Before I delve into this post, I want to acknowledge the team at Shimano and all the awesome support they give me.
Late last week I received numerous messages from my local bike shop Avanti Plus, Richmond and was super excited to go out and see a box that had just arrived with the new XTR group set.
I’ve been working with Shimano for a while now and I’ve been on the XTR DI2 electronic group set for some time. XTR is the pinnacle of Shimano’s mountain bike group sets, some use it for racing, some for enduro, for myself I use it for backcountry adventures, instructing, and guiding people on multi day trips around New Zealand.
For me, XTR represents durability, reliability and precision, performing at the same high level day in and day out. This is a big deal when guiding and adventuring in the backcountry.
When Shimano announced they had a new XTR group set, I was really confident that they were going to bring a group set out that would be built for the modern demands of the mountain bike community, whether you are racing or adventuring or a weekend warrior.
Back to the bike shop….I started opening the box up and all the mechanics and store staff gathered around to see this new group set. We were all stunned… totally impressed by the finish quality and the way it was presented with layers of different components.
My XTR configuration
There is a heap of information out there on the internet on the details of this group set, below are a few highlights for me and how I am going to configure it on my bike.
Hubs and 10-51 cassette!
There are a few different options for how you can set up the new XTR, my configuration is 12-speed with the new 10 by 51 tooth cassette. Along with this build I am going to build up a new set of wheels with the Santa Cruz reserve 30 rims. These will be laced to Shimano’s new XTR 32 spoke boost hubs and Shimano have developed a new Micro Spline which basically gives the ability to run this wide-range cassette.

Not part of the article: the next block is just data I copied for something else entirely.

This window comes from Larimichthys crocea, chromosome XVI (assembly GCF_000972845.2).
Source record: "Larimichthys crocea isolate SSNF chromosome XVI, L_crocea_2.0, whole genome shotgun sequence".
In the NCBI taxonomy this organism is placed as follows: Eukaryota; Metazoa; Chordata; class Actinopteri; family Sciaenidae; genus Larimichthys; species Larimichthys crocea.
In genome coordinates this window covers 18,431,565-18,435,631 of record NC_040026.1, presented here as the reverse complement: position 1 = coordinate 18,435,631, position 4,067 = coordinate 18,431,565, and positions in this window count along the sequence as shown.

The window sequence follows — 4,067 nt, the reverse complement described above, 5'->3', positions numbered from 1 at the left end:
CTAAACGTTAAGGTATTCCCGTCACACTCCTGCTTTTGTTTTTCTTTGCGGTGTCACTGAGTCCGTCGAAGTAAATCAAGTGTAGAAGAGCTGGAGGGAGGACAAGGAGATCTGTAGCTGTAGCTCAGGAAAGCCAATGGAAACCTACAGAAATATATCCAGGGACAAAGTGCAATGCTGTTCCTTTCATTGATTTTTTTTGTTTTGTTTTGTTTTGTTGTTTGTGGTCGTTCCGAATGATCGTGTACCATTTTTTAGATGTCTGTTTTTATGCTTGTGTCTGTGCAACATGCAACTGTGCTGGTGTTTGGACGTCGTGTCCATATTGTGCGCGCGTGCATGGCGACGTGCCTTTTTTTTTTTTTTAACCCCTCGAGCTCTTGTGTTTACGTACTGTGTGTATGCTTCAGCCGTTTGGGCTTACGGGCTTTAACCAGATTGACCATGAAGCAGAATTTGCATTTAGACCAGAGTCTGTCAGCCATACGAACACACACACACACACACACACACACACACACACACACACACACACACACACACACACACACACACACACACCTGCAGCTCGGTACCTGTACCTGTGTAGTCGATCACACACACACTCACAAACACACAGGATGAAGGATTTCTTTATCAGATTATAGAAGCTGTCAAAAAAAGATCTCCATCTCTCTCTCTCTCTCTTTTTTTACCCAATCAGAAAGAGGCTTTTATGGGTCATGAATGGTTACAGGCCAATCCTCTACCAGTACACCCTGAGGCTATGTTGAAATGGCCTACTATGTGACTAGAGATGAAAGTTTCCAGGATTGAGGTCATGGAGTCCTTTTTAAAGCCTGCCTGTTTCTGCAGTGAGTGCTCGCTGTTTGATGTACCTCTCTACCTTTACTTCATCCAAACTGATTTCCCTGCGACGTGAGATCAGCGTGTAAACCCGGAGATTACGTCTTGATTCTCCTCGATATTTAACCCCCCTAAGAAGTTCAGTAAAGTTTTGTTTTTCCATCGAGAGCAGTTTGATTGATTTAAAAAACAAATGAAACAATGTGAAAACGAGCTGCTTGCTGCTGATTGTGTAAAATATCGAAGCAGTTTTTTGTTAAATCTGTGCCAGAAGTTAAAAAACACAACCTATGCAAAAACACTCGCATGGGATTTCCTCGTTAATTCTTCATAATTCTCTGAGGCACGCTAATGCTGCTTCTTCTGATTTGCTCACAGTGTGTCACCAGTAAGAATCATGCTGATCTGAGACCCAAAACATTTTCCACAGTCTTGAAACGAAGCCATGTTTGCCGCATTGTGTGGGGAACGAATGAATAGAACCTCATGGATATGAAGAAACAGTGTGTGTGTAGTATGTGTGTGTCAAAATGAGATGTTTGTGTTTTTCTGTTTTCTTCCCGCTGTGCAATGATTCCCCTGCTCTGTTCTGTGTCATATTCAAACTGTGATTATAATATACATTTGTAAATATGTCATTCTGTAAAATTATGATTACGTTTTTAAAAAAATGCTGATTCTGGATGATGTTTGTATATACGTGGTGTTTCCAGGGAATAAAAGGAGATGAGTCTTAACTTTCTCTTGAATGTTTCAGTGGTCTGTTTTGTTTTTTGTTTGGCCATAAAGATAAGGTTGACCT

Along with the new cassette, Shimano have developed a new chain and a new hyperglide+, essentially what this means is that you can change gear under load, which is pretty darn cool.
Staying with the transmission, there is a completely new M9100 SGS rear derailleur, this derailleur is a work of art. I’ll be running the long version as I am running the large cassette. Married up with this new derailleur there is obviously a new shifter, and I just heard today that if you are going to run one thing out of the XTR group set, run the shifter. One of the highlights of this shifter that I am really keen to try out is the newly designed thumb pads.
You may have heard the I-Spec EV feature talked about in product reviews, basically it means you can give a wider range of adjustment to the control points mounted on the handle bars. I talk about this a lot with customers I guide and teach, configuring the position and reach of their control points for better handling of their bike.
4 piston Brakes!
Brakes are a big deal, especially if like me you live in Nelson, N.Z The brake configuration I will be running with are the enduro brakes, they are changing to a 4 piston enduro caliper. The levers have been re-designed with a new aluminium lever and a new mounting system to basically reduce the lever flex, and a new I-Spec EV direct-mount interface.
Ice technologies Freeza
Obviously the world cup downhill racers must be pretty impressed by the braking power of these new enduro brakes. One of the features of the last group set which really impressed me were the rotors, and the cooling features they had on them, and if they were anything to go by these newer versions should be pretty impressive. Look out for the ‘Ice Technologies Freeza.’
So, I’m really looking forward to getting back in the bike shop, building this up on my bike and testing it out on the steep trails in Nelson.